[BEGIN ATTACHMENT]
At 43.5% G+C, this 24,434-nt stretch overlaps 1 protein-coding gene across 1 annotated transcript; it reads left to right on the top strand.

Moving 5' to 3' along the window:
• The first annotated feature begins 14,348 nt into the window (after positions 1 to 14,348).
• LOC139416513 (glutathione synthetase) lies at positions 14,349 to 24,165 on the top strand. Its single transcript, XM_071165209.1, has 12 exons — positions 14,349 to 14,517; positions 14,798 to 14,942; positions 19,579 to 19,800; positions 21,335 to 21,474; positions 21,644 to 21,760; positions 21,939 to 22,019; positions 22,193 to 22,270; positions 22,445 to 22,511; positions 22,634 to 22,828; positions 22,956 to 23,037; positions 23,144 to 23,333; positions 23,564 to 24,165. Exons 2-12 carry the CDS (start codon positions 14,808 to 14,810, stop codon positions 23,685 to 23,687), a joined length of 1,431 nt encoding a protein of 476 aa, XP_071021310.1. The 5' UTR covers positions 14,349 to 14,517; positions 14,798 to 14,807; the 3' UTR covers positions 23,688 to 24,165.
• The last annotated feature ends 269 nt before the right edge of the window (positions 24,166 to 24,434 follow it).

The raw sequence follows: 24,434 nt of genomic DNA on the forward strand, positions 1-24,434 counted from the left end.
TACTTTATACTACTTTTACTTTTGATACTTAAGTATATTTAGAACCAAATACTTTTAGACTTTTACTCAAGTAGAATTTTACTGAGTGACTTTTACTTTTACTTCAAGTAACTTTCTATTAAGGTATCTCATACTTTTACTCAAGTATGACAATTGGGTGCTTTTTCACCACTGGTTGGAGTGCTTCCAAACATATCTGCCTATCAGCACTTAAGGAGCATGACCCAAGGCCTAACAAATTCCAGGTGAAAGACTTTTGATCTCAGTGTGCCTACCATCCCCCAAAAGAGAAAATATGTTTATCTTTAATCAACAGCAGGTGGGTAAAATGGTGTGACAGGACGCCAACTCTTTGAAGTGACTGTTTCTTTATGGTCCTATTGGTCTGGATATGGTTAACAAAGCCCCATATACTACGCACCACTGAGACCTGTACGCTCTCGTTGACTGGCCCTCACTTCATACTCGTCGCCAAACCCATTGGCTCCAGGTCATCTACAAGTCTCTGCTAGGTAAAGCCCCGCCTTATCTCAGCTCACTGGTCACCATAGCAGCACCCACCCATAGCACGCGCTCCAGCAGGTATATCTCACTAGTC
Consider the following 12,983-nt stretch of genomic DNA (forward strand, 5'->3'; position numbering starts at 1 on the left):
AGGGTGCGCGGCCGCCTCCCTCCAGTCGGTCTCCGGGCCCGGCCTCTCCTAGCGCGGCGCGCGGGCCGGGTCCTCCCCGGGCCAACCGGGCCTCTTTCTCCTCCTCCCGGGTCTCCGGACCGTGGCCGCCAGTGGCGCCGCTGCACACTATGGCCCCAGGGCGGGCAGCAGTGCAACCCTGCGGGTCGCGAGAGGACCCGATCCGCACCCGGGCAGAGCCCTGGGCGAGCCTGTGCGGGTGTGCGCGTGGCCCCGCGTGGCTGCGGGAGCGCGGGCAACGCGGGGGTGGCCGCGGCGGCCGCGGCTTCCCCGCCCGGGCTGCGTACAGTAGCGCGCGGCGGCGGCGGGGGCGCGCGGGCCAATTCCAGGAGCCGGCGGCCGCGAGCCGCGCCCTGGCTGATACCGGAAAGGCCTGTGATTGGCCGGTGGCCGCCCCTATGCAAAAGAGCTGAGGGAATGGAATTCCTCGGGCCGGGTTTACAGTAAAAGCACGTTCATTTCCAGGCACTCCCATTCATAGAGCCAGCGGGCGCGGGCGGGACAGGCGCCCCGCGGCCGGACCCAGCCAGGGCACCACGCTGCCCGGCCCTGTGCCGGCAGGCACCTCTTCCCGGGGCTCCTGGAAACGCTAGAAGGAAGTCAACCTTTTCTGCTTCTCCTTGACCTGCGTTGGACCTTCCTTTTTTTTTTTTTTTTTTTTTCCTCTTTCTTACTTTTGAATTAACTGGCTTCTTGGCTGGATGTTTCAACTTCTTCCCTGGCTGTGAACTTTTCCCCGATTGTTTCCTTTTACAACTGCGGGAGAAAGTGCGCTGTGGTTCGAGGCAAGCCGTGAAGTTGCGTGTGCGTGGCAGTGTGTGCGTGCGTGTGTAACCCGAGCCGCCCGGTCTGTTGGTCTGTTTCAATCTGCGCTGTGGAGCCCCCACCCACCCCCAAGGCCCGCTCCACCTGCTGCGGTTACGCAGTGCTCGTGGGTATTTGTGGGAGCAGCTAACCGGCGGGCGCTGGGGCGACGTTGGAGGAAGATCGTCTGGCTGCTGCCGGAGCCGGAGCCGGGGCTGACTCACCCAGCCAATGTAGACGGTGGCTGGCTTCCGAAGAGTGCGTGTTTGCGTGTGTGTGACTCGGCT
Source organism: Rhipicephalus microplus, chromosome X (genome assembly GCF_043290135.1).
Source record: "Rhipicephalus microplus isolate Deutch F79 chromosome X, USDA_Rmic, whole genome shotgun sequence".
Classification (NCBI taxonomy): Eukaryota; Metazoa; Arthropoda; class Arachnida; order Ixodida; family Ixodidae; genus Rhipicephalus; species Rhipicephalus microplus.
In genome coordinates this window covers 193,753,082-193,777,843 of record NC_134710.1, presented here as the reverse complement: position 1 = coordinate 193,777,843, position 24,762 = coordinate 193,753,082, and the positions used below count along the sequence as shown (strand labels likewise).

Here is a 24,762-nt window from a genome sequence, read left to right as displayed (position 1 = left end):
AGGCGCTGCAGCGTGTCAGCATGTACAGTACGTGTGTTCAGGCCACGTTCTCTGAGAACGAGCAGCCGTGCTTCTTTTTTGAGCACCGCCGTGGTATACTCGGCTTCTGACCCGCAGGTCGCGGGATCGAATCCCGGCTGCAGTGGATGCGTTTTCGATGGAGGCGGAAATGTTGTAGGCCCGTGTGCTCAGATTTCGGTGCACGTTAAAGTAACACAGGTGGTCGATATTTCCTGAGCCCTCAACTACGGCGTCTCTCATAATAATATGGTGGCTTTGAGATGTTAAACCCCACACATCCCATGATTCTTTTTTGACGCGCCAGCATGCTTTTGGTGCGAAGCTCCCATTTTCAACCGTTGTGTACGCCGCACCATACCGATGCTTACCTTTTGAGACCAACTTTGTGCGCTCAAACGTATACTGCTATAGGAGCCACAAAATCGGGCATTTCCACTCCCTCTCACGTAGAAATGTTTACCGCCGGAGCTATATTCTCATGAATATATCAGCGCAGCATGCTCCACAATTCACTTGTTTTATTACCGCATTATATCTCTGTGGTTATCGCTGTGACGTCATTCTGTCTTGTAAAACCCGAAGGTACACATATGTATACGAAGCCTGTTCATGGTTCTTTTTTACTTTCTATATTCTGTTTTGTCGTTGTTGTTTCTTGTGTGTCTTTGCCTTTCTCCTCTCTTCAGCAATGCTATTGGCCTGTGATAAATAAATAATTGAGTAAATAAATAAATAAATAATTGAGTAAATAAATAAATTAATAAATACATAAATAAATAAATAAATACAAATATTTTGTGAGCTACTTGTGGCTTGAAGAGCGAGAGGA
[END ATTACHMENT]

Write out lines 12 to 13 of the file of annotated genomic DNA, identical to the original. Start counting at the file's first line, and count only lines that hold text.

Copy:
Classification (NCBI taxonomy): Eukaryota; Metazoa; Arthropoda; class Arachnida; order Ixodida; family Ixodidae; genus Rhipicephalus; species Rhipicephalus microplus.
In genome coordinates this window covers 193,753,082-193,777,843 of record NC_134710.1, presented here as the reverse complement: position 1 = coordinate 193,777,843, position 24,762 = coordinate 193,753,082, and the positions used below count along the sequence as shown (strand labels likewise).